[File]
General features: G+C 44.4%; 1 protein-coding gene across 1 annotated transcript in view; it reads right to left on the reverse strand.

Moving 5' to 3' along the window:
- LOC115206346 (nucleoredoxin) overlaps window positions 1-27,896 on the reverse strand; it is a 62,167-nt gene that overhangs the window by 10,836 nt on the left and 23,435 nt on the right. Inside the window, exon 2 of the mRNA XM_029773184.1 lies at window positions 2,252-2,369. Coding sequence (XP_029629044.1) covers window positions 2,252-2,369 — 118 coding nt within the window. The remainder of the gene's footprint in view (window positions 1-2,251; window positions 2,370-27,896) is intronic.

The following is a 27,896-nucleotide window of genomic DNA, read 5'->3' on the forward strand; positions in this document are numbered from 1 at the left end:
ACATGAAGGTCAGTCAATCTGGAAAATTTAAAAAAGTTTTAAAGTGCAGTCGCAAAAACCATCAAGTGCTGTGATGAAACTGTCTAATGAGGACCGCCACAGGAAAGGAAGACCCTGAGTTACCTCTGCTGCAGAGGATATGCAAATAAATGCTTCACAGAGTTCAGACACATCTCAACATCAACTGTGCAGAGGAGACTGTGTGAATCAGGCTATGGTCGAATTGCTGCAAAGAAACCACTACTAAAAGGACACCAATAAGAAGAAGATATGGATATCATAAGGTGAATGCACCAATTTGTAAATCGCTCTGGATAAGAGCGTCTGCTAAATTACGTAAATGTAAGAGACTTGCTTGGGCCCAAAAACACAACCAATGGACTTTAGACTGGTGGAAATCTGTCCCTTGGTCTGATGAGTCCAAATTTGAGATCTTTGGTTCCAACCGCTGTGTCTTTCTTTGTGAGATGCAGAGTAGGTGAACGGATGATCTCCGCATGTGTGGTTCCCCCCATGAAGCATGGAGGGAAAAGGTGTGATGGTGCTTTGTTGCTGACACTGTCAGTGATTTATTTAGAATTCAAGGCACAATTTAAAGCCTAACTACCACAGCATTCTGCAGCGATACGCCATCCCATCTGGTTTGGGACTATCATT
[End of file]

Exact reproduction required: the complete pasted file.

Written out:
General features: G+C 44.4%; 1 protein-coding gene across 1 annotated transcript in view; it reads right to left on the reverse strand.

Moving 5' to 3' along the window:
- LOC115206346 (nucleoredoxin) overlaps window positions 1-27,896 on the reverse strand; it is a 62,167-nt gene that overhangs the window by 10,836 nt on the left and 23,435 nt on the right. Inside the window, exon 2 of the mRNA XM_029773184.1 lies at window positions 2,252-2,369. Coding sequence (XP_029629044.1) covers window positions 2,252-2,369 — 118 coding nt within the window. The remainder of the gene's footprint in view (window positions 1-2,251; window positions 2,370-27,896) is intronic.

The following is a 27,896-nucleotide window of genomic DNA, read 5'->3' on the forward strand; positions in this document are numbered from 1 at the left end:
ACATGAAGGTCAGTCAATCTGGAAAATTTAAAAAAGTTTTAAAGTGCAGTCGCAAAAACCATCAAGTGCTGTGATGAAACTGTCTAATGAGGACCGCCACAGGAAAGGAAGACCCTGAGTTACCTCTGCTGCAGAGGATATGCAAATAAATGCTTCACAGAGTTCAGACACATCTCAACATCAACTGTGCAGAGGAGACTGTGTGAATCAGGCTATGGTCGAATTGCTGCAAAGAAACCACTACTAAAAGGACACCAATAAGAAGAAGATATGGATATCATAAGGTGAATGCACCAATTTGTAAATCGCTCTGGATAAGAGCGTCTGCTAAATTACGTAAATGTAAGAGACTTGCTTGGGCCCAAAAACACAACCAATGGACTTTAGACTGGTGGAAATCTGTCCCTTGGTCTGATGAGTCCAAATTTGAGATCTTTGGTTCCAACCGCTGTGTCTTTCTTTGTGAGATGCAGAGTAGGTGAACGGATGATCTCCGCATGTGTGGTTCCCCCCATGAAGCATGGAGGGAAAAGGTGTGATGGTGCTTTGTTGCTGACACTGTCAGTGATTTATTTAGAATTCAAGGCACAATTTAAAGCCTAACTACCACAGCATTCTGCAGCGATACGCCATCCCATCTGGTTTGGGACTATCATT